I'm having a difficult time concentrating on work these days. If all goes as expected, I'll be acquiring a new title in a week or so, and it's one I've been anticipating with excitement and some trepidation.
I'm going to be a grandma.I'm trying to adjust to thinking like a grandma and feeling grandmotherly. It's different from becoming a mother - in the obvious ways but also because it's so sudden. You don't spend nine months thinking about nothing else and watching your body change. You don't have any say about how or when it occurs. You just pick up the phone one day and find out your life will never be the same.
I've been wanting grandchildren most of my life. I love babies, and to get one without pregnancy's barfing, hormone changes and expanded waistline is the best idea since motherhood. But, though I've thought a lot about it and have encouraged my children to get busy and start producing, I'm still not totally prepared.
I mean, one day next week I'll be all the things I've been for most of my life: mother, daughter, sister, boss, journalist, S
unday School teacher, jogger. Then, the next day, I'll be something completely different and new: a grandmother.
I'm used to the old titles; I know how to behave in those roles and I have a good idea how other people view those of us who perform them. But I'm not sure I'm ready to fulfill the common stereotype of a grandma. If it requires learning to knit and spending lots of time in a rocking chair, I'm not qualified.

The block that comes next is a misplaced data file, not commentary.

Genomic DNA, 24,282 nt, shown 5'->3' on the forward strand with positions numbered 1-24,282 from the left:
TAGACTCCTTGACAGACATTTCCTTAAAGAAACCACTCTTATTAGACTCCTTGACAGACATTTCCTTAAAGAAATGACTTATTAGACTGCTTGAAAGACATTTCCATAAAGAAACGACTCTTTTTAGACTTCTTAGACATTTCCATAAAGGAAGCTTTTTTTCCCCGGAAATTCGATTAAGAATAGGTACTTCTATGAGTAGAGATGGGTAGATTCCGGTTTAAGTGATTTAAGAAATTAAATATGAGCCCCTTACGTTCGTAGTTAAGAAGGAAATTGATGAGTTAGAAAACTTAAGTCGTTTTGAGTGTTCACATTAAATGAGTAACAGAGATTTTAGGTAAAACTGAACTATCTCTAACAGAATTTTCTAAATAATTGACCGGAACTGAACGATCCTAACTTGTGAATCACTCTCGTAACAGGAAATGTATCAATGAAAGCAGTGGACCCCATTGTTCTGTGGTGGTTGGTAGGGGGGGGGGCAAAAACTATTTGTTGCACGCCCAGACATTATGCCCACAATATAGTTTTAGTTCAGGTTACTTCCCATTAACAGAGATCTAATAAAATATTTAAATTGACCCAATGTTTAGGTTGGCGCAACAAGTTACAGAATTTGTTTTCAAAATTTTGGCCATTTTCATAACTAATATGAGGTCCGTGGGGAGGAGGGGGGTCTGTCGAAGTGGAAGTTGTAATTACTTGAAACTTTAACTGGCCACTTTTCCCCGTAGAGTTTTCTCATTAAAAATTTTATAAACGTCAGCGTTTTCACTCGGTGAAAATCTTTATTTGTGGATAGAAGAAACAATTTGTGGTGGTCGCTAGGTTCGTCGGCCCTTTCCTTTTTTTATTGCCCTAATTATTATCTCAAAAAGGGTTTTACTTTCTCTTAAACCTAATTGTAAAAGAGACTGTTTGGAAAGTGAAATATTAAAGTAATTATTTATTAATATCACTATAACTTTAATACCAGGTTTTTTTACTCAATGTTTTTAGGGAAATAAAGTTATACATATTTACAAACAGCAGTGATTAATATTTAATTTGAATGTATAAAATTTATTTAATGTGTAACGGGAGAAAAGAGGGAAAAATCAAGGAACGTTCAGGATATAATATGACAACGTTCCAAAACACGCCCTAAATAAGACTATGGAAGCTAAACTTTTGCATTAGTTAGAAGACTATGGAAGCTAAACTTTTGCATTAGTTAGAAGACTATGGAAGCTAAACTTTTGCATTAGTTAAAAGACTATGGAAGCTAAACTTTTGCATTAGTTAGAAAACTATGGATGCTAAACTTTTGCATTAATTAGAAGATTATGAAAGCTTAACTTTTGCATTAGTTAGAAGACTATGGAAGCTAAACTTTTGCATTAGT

Does being a grandma automatically mean I'm old? And if I'm old, does this mean I'm no longer useful, my value to society has suddenly dropped out of sight along with any sort of prospect for a productive future?
Pondering such questions, I was thankful to read about a new scientific theory about grandmothers. According to a couple of researchers who have spent years studying how humans ended up with a higher standard of living than apes, we owe it all to grandmas.
I'm breathing much easier after reading what one of the scientists said: "This hypothesis says many of the things that make us human arise from what older women have been doing. Grandmothers may be the key to a whole array of things that make us distinctly human."
Even though the study refers to the hunter-gatherer days of human history, I'm clinging to the belief that grandmas still fill a unique and necessary role. We no longer trek through the jungle to find roots and things for the older children to eat so the young women can stay busy giving birth. At least I hope not.
And, though most grandmas today are still doing some hunting-gathering themselves, I see a lot of them also providing their grandchildren with things at least as vital as nuts and berries were to our ancestors.
As one researcher put it, grandmothers shouldn't feel like a "third foot." That's comforting. Actually, I'm feeling a new responsibility. Just as I was welcoming the freedom of no teenagers in the family, I'm realizing I'll soon have another child who will be watching what I do. I hope I don't disappoint her.
I plan to be an "Auntie Mame" sort of grandma. I'll teach my granddaughter to ride a horse, snowboard, catch catfish, run in races. I'll take her to the Oregon coast, the Tetons, the Golden Gate Bridge, the North Shore.
I'm feeling much better. I'm ready to be phoned from the hospital. I'm ready to be Grandma.